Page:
Age.  When I first worked in recruitment, I was young and I was working in engineering and technical recruitment for the automotive, aerospace, construction and rail sectors.  How could a 20-year old possibly support them with their hiring needs?!  I got to know people over the telephone and built a rapport – people could not see how old I was!  Wherever possible I did everything I could over the telephone and only when I had made a successful appointment would I arrange to meet them.


I was fortunate to receive some invaluable early training about body language, setting an agenda and interviewing skills.  I had to be on my ‘A game’ as I was being judged by my gender and age.  Once in a meeting and I was in full-flow, I could see the prejudice disappear and I quickly gained credibility with clients and candidates.  I was good at my job and I knew the sectors that I operated in.


As a female I had to work harder to be taken seriously.  You can be initially underestimated until you show how good you are.  I still feel this at times, even now (albeit not as frequently anymore!) I never allow it to change how I interact, and it does not affect my confidence.


What motivated you to keep going?

I needed to keep a roof over my head.  I left home at age 18 and I needed to pay the bills!  I was on a one-woman mission to prove that success could be found through various avenues and I always wanted to be the best I can be.


If you could change one thing about the working world what would it be?

Never be too busy to spot when someone needs your help.  Not as a boss or colleague, but as a human being.  Never look down on others when you are on the way up, because you never know what is going to happen.  Be very human.  For example, we are people first, job titles second.  We have a responsibility to help others to develop and grow and this can be forgotten.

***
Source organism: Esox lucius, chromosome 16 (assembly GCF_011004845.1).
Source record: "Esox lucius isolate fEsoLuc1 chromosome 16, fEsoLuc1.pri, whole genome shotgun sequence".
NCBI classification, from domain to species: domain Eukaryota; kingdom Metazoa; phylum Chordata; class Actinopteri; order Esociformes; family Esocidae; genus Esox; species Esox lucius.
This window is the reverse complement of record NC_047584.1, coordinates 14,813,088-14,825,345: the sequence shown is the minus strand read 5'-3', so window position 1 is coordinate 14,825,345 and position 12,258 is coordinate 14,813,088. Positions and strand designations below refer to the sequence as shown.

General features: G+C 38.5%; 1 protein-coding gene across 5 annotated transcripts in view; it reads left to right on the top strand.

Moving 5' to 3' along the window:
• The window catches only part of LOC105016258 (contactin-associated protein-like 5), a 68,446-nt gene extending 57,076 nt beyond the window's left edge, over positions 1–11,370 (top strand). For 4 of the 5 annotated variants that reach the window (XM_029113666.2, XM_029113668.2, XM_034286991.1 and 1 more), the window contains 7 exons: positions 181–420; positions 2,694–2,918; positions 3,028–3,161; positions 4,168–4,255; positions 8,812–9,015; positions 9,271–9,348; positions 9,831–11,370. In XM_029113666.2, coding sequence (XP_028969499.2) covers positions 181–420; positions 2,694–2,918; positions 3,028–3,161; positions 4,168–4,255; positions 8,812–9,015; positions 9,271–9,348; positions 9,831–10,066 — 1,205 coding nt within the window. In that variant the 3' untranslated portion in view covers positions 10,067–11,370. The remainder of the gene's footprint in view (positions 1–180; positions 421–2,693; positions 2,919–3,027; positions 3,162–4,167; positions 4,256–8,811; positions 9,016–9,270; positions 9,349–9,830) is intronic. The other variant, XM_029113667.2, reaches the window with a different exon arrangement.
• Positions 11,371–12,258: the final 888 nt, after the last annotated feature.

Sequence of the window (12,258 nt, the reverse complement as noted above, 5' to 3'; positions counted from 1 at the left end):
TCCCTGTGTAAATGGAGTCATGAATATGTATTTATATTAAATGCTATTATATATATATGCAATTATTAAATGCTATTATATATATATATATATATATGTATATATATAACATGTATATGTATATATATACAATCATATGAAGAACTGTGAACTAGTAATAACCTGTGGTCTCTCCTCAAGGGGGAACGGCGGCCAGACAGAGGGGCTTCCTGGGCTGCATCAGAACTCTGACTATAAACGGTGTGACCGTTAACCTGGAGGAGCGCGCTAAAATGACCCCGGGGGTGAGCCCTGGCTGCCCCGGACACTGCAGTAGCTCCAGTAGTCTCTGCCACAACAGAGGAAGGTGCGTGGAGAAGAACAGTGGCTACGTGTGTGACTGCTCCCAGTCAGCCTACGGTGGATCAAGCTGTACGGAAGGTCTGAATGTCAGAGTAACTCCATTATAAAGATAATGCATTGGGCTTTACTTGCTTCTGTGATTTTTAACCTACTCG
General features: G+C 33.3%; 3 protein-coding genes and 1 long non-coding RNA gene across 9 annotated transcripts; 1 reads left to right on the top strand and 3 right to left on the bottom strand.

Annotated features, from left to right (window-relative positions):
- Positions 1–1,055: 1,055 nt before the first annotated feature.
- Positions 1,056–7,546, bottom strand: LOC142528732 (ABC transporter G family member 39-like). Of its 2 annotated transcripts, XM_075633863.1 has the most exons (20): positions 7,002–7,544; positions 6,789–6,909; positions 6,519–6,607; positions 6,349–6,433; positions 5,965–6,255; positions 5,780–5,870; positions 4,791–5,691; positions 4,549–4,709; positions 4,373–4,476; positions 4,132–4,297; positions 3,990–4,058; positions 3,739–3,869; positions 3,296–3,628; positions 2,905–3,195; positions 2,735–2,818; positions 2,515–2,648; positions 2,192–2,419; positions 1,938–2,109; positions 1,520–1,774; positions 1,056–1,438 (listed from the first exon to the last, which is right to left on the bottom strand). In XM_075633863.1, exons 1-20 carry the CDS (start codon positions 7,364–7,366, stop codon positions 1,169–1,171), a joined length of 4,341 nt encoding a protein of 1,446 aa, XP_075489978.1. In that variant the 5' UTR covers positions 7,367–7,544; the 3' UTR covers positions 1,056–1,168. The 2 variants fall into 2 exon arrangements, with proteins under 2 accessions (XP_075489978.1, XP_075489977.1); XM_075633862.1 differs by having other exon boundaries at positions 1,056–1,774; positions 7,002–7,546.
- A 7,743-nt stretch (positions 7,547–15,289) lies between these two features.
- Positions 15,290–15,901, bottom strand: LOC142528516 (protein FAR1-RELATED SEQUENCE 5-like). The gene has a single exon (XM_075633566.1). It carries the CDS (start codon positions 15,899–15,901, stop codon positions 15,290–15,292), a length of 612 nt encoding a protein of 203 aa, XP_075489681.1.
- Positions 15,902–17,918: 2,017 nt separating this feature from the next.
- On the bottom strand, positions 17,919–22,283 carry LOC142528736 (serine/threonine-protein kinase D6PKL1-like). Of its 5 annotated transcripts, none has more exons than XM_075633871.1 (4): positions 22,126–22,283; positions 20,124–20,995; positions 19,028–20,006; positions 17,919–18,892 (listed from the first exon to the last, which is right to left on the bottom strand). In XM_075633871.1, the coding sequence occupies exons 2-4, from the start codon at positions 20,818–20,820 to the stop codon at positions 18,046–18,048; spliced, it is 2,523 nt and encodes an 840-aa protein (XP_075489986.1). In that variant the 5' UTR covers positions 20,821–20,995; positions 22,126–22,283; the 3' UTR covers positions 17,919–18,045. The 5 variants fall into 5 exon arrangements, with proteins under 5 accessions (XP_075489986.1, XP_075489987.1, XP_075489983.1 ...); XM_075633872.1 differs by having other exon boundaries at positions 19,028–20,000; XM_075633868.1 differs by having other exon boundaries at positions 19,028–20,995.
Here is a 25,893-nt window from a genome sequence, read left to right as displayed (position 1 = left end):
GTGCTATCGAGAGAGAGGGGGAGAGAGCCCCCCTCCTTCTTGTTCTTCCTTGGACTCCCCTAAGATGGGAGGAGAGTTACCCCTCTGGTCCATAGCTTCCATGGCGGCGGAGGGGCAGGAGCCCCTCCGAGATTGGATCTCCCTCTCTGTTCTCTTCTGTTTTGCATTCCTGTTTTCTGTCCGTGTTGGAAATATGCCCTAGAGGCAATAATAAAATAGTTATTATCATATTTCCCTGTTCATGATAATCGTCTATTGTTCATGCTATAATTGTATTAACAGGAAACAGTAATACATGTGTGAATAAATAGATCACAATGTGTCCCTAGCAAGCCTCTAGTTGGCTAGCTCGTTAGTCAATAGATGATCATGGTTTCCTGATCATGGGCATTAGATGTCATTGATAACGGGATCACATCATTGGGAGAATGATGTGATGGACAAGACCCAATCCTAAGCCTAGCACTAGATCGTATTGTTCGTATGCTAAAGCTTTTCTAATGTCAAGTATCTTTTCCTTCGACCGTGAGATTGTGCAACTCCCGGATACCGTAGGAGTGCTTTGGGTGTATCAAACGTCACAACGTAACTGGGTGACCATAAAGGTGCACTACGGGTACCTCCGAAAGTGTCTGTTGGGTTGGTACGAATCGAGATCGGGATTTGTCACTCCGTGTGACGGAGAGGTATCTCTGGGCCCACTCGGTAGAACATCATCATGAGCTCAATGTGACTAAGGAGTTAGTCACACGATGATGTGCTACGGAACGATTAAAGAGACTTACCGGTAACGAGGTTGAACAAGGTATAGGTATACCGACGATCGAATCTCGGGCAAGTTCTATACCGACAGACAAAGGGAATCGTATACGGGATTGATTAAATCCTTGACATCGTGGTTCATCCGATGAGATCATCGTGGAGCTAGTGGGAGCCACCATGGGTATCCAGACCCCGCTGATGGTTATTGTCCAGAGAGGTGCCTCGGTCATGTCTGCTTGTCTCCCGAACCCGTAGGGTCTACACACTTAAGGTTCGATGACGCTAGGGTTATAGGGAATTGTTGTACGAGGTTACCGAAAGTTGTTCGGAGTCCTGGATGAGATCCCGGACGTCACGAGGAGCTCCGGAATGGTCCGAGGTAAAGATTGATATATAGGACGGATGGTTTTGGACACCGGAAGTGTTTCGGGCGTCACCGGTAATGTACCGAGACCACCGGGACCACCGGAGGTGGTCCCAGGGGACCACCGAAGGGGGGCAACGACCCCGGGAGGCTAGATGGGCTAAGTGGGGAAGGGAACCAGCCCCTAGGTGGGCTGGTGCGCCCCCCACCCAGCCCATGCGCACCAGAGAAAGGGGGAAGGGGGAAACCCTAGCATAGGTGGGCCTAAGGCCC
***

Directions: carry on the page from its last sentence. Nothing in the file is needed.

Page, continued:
I would also change the culture of unpaid internships.  I really believe that we have a social responsibility as business leaders to allow our employees to thrive.  We cannot say we are doing that if we are not paying them.  Interns bring fresh insight into our business.  They work hard and should be rewarded fairly.  We cannot remove barriers to access in corporate spaces and truly say we care about diversity and inclusion, if we are not proactive in the way we run our business.


How do you ensure that you are an inspiring leader?

Believe in your team, spend time getting to know them as a person and put your trust in them. Small acknowledgements as often as you can.  Do not ask of others what you would be unwilling to do yourself.  Show not tell, if you are putting someone out of their comfort zone, lead the way.  Show that you can do it too. Help foster the professional growth and development of employees, take time to mentor and / or guide development and growth.

I believe that inspiring employees to continually perform requires a leader who sees beyond the obvious in people.  Inspiration comes not from something that you turn on and off, but rather from constant behaviour.


What three tips would you give to young females starting their careers?

I have four!!!!

  • Do not try too hard to impress, let your work do the talking.

  • Make real connections, where you are really interested in what others are doing.

  • If you are doing something you are not enjoying, do something else.  Life is too short.

  • Do not get pulled into negativity – such as gossip or cliques.  It is not healthy, and it will hold you back.

If you enjoyed reading about a female CEO, make sure to read out blog about Kate Tinsley, the CEO of Buildbase.

#YesSheCan